But more than just dropping the mitts when necessary, Clune's "team guy" street cred-- er, "ice cred" extended to rookie forward Colton Sissons's first NHL marker. This video doesn't reflect it well, but Clune, who assisted on the tally, was the first Predator on the ice to skate directly to the linesman, after sharing a hug and celebrating with Sissons, to retrieve the game puck for the young forward.

It's hard to hire that kind of thoughtfulness in any organization these days, much less in a pro sports organization, where ego-centrism dominates the culture. Good looking out, Dicky.

The Road Ahead

Last summer, a full year before his current contract would expire, General Manager David Poile re-signed Clune to a 2-year, $1.7 million extension. The term of that extension will begin on July 1, 2014, so Clune will don Predator Gold for two more seasons, each with a cap hit of $850,000. Here he is talking to media at Bridgestone Arena on May 14 about the recent hire of new Head Coach Peter Laviolette, after Clune and forward Patric Hornqvist helped the Predators Foundation announce over $400,000 in grant awards for 2014:

You can hear him say here again, similar to what he told us in October, "I'm not a player that's called upon to provide the bulk of the offense, but I love offensive zone pressure, being physical, and chasing teams down, and I think [hiring Laviolette] is going to help everybody's game." Having a hard-nosed agitator in the lineup to wreak havoc on the forecheck and in the neutral zone is not incompatible with the run-and-gun style of offensive system we should be expecting next year out of the Laviolette-led Preds. Rich Clune gets a bad rap for some of his antics, but he's a role player who was signed for his specific skill set, to do a job that needs doing in today's game.

It's not Clune's fault that Colin Wilson can't seem to finish, or that David Poile signed a free agent goaltender who had only started one NHL game prior to last season in Carter Hutton to back up all that Pekka Rinne brings to the table in case of the emergency that unfortunately happened. By way of comparison, former Preds winger Darcy Hordichuk played 53 games in 2006-2007, scored a lone goal and added three helpers, was -2 on the season, and amassed 90 PIMs. The Predators finished that season with 110 points -- the highest in franchise history -- with a regular season goal differential of +60.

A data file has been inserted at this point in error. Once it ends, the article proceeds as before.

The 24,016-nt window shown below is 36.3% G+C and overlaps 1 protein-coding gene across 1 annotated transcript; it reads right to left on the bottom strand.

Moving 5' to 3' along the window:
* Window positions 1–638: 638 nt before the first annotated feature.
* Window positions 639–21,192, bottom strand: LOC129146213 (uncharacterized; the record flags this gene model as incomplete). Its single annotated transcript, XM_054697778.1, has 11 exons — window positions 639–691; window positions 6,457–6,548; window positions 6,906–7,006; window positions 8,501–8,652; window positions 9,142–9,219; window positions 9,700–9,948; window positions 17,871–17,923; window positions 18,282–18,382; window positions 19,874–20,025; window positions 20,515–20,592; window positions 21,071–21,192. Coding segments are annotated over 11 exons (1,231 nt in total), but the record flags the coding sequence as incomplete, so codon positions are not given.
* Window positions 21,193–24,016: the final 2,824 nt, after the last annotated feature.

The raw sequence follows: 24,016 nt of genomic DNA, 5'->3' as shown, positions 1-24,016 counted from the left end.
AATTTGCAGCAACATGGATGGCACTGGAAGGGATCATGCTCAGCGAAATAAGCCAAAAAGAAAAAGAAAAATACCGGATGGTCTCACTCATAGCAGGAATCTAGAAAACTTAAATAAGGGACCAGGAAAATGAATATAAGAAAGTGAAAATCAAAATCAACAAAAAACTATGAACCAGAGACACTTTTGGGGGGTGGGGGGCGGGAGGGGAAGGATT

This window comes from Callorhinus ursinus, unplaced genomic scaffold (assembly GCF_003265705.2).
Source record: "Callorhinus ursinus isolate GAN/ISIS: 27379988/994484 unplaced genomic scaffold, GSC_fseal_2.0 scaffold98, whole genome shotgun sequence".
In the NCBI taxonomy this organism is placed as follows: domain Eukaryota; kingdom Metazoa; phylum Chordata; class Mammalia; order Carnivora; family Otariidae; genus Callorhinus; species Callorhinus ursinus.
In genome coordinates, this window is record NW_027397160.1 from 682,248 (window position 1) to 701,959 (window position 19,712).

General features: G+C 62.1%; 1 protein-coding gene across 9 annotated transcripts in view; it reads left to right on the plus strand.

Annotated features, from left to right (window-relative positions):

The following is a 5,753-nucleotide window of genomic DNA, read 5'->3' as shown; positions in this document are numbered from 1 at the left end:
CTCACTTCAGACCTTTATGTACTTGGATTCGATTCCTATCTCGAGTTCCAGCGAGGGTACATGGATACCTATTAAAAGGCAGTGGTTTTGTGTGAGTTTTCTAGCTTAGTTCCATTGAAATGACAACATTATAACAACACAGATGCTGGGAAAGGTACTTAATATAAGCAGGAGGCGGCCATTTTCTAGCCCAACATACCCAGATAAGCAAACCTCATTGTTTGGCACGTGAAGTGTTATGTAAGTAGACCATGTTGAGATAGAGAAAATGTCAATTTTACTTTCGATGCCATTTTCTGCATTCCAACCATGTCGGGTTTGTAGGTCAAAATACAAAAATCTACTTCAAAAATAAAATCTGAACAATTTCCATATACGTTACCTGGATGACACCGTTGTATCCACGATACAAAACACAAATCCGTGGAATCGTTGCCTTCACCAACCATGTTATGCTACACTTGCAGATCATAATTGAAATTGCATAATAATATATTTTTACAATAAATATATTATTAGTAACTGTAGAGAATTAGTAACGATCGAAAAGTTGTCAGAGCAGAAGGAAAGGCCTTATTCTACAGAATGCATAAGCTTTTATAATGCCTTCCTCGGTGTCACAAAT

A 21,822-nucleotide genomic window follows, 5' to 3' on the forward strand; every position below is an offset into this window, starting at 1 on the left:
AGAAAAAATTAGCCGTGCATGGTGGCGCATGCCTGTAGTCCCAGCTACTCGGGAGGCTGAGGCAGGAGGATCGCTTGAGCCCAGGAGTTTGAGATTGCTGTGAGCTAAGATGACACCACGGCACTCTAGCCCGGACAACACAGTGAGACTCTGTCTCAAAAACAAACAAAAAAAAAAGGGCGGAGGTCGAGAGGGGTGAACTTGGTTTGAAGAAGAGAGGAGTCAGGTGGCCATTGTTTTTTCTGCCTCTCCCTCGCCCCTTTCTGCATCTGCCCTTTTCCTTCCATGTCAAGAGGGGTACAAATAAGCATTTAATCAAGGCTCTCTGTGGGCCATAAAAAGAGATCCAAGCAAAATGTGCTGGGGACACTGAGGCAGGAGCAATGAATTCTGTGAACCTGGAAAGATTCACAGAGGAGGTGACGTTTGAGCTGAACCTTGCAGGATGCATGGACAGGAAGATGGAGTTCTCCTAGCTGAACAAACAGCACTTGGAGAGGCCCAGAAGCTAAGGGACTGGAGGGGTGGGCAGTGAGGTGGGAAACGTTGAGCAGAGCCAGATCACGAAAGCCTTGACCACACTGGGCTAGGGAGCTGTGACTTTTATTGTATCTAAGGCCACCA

I, for one, look forward to seeing how Clune continues to develop in Nashville, and how (or if) he elevates his game under a new coach in a new, up-tempo system. It seems like, with just a hair more discipline, the upward arc to Avery-ness could steepen more quickly for Clune. And with a hair more goals from the rest of the lineup -- guys who are paid to do it -- a lot of criticism of Clune will fade to black.

OTF Staff Grades

This review has gone on longer than most, so call me a homer or whatever, but I think Rich Clune is a great human being, and I think he's a great fit for the city of Nashville and for this organization. Statistics -- even #fancystats -- can tell us a lot about a player and the game, but as Nassim Nicholas Taleb observed in his tome on the limits of the power of prediction, The Black Swan, they can't explain or predict everything at all times. (See also Nate Silver's The Signal and the Noise.)

Burrito supreme, and a chicken supreme, and a Cutlass Supreme....

Dirk C
Jon C
Jason C
George B+
Jeremy D

*An earlier version of this piece reported that Tom and Anne Marie Clune had already celebrated their 28th wedding anniversary. We regret the error, and this piece has been updated to reflect the timing of their forthcoming celebration this weekend.